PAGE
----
Patent Trolls Feed On Technology

A federal judge put off ruling Friday in a patent-infringement lawsuit that could have shut down service to BlackBerry wireless e-mail devices nationwide. The suit was filed by a specialized firm that owns patented ideas and charges others to use them. Those who don't pay up get sued, reports Mika Brzezinski, and it can be a very lucrative business.

It starts with a piece of paper. Explains Alexander Poltorak, CEO of the General Patent Corporation, "If you have invented a new gadget or if you have invented a new process or method, go ahead and file a patent application."

Poltorak calls his clients technology inventors. Critics call them something else: Patent trolls.

It's a term that has been popping up in business and technology headlines. But these trolls don't invent and develop new machines. Instead they patent technology ideas, and wait for the moment to pounce when big companies like Microsoft and Yahoo start using the ideas -- or anything close.

What do they want? Money. A lot of it.

Yahoo's vice president of intellectual property, Joe Siino, says his company has battled patent trolls. "They have cost the industry in the hundreds of millions of dollars," he estimates.

Columbia Law Professor Tim Wu says trolls are taking advantage of a system created long before computers. Is this what the Founding Fathers had in mind?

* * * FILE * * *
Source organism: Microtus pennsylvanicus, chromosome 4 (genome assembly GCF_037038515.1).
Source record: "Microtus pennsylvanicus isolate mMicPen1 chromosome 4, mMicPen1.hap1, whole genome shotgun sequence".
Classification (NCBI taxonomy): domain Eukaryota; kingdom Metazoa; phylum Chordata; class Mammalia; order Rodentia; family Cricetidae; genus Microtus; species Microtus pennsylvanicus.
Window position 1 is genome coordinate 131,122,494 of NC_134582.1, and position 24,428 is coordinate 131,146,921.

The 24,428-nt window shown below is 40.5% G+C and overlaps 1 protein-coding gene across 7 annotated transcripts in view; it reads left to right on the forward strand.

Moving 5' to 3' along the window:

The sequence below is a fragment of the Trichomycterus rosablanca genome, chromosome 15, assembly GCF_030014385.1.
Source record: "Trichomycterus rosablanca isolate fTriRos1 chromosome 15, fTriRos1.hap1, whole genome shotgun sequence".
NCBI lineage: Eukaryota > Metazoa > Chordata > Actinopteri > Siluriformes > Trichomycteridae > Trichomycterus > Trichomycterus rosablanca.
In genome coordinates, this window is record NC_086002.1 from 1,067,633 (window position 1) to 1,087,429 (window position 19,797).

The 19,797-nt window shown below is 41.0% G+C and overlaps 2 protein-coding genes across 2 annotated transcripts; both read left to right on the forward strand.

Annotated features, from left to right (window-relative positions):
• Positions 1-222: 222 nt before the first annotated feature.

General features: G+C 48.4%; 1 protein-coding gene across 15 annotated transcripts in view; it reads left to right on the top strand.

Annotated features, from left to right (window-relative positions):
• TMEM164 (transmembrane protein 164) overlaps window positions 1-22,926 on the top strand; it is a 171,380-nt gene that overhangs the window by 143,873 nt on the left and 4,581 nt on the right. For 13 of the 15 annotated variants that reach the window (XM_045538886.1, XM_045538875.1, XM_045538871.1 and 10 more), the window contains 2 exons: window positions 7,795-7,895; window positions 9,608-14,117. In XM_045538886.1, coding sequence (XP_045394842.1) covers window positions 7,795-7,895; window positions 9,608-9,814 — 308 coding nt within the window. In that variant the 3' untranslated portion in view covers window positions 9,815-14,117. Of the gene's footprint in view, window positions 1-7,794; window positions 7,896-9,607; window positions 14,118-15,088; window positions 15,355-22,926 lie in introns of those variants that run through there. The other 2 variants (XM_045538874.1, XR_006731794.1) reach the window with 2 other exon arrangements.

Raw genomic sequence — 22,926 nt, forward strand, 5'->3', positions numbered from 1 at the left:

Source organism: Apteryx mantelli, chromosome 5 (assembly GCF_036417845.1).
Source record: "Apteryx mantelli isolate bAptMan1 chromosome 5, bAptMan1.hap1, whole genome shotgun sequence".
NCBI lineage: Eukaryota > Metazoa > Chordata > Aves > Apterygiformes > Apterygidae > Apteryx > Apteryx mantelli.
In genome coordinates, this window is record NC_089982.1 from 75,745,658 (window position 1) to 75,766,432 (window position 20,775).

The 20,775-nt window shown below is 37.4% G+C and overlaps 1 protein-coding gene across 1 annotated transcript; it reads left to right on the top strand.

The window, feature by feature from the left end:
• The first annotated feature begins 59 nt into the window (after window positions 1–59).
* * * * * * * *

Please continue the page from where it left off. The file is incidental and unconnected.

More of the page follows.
"I think a lot of us think probably not," Wu says. "What they had in mind were discrete categories of real mechanical physical tangible inventions." Today, he says, you can patent virtually anything.

Take the plug-in, which allows people clicking on a Web site to launch programs such as video players. A court awarded a small company with the patent over $500 million in damages against Microsoft.

Is that really an invention? Wu says, "Well it's hard for the patent office to know. I think it's obvious."

Poltorak reasons: "you see every idea in hindsight looks trivial, 'Why didn't I think of that?' However for every idea there has to be someone who thought of it first."

But in the world of computers, Poltorak is reminded, you can think of anything. Then you can make millions off of keeping a big company from actually using it until they pay up.

"That's what the American spirit is all about," he replies.

Professor Wu says, "patent trolls aren't evil or bad in themselves. They are just taking advantage of a system that is broken."

The number of patent applications has doubled in the past decade, and so have patent lawsuits. Members of Congress are working to change the law, and the patent issue is now pending in front of the Supreme Court.